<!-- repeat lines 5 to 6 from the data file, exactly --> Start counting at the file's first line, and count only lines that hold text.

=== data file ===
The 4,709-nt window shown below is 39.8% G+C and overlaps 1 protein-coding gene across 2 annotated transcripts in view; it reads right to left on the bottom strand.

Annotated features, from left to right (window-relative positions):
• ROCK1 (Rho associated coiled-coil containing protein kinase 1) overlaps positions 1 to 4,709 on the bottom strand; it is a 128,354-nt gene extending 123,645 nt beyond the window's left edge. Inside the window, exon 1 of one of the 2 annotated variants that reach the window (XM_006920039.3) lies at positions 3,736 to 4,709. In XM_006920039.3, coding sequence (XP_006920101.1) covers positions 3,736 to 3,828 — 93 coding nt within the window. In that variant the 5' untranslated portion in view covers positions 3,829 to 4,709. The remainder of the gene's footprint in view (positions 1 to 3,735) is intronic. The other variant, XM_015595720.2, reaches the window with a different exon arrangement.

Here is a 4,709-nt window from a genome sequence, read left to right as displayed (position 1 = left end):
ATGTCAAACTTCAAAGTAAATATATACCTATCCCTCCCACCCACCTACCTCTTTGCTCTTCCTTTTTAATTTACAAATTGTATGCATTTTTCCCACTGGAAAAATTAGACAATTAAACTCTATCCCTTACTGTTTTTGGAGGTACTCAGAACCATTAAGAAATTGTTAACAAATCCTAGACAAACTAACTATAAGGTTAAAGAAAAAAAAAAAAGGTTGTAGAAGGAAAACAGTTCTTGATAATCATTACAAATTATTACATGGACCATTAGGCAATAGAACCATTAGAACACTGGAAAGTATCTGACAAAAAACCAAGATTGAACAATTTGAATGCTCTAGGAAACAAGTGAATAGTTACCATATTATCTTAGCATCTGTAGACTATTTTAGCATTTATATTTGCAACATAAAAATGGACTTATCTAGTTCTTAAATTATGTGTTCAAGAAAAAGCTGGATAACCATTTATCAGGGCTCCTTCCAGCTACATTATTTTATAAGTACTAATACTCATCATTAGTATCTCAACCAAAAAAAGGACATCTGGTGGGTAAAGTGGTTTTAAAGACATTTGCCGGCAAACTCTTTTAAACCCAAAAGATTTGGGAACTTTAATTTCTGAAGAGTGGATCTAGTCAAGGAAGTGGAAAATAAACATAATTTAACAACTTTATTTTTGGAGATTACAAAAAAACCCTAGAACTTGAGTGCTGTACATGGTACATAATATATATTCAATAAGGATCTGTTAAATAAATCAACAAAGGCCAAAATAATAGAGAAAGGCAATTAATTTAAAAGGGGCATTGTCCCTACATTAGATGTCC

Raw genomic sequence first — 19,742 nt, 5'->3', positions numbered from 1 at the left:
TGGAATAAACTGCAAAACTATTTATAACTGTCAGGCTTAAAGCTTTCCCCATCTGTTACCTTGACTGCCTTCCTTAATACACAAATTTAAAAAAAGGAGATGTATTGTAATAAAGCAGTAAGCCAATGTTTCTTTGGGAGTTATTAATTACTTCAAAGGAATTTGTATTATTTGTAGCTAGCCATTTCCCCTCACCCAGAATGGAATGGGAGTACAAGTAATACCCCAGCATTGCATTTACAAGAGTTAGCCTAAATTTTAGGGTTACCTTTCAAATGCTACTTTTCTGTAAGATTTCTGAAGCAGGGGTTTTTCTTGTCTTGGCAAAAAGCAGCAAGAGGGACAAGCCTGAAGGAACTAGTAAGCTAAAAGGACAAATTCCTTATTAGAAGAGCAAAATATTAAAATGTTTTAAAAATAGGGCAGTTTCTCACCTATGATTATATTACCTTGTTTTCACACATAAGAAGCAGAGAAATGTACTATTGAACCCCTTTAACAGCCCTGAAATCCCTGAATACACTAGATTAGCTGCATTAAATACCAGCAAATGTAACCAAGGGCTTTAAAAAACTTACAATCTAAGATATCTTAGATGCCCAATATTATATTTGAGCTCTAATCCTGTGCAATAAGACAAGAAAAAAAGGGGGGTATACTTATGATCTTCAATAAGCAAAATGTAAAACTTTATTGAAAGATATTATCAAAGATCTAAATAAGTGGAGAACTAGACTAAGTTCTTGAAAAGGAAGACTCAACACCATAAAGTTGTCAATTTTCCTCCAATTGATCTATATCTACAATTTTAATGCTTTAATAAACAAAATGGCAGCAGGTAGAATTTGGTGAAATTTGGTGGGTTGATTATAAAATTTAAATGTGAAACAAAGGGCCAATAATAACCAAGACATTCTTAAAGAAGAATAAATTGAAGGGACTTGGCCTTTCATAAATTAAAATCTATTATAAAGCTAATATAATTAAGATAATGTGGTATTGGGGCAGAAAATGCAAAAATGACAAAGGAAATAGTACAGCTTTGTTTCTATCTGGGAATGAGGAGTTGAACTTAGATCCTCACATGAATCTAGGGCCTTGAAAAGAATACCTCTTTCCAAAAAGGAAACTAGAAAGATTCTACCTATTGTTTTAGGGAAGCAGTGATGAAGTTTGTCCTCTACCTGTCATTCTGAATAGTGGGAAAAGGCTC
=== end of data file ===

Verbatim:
ATGTCAAACTTCAAAGTAAATATATACCTATCCCTCCCACCCACCTACCTCTTTGCTCTTCCTTTTTAATTTACAAATTGTATGCATTTTTCCCACTGGAAAAATTAGACAATTAAACTCTATCCCTTACTGTTTTTGGAGGTACTCAGAACCATTAAGAAATTGTTAACAAATCCTAGACAAACTAACTATAAGGTTAAAGAAAAAAAAAAAAGGTTGTAGAAGGAAAACAGTTCTTGATAATCATTACAAATTATTACATGGACCATTAGGCAATAGAACCATTAGAACACTGGAAAGTATCTGACAAAAAACCAAGATTGAACAATTTGAATGCTCTAGGAAACAAGTGAATAGTTACCATATTATCTTAGCATCTGTAGACTATTTTAGCATTTATATTTGCAACATAAAAATGGACTTATCTAGTTCTTAAATTATGTGTTCAAGAAAAAGCTGGATAACCATTTATCAGGGCTCCTTCCAGCTACATTATTTTATAAGTACTAATACTCATCATTAGTATCTCAACCAAAAAAAGGACATCTGGTGGGTAAAGTGGTTTTAAAGACATTTGCCGGCAAACTCTTTTAAACCCAAAAGATTTGGGAACTTTAATTTCTGAAGAGTGGATCTAGTCAAGGAAGTGGAAAATAAACATAATTTAACAACTTTATTTTTGGAGATTACAAAAAAACCCTAGAACTTGAGTGCTGTACATGGTACATAATATATATTCAATAAGGATCTGTTAAATAAATCAACAAAGGCCAAAATAATAGAGAAAGGCAATTAATTTAAAAGGGGCATTGTCCCTACATTAGATGTCC

Raw genomic sequence first — 19,742 nt, 5'->3', positions numbered from 1 at the left: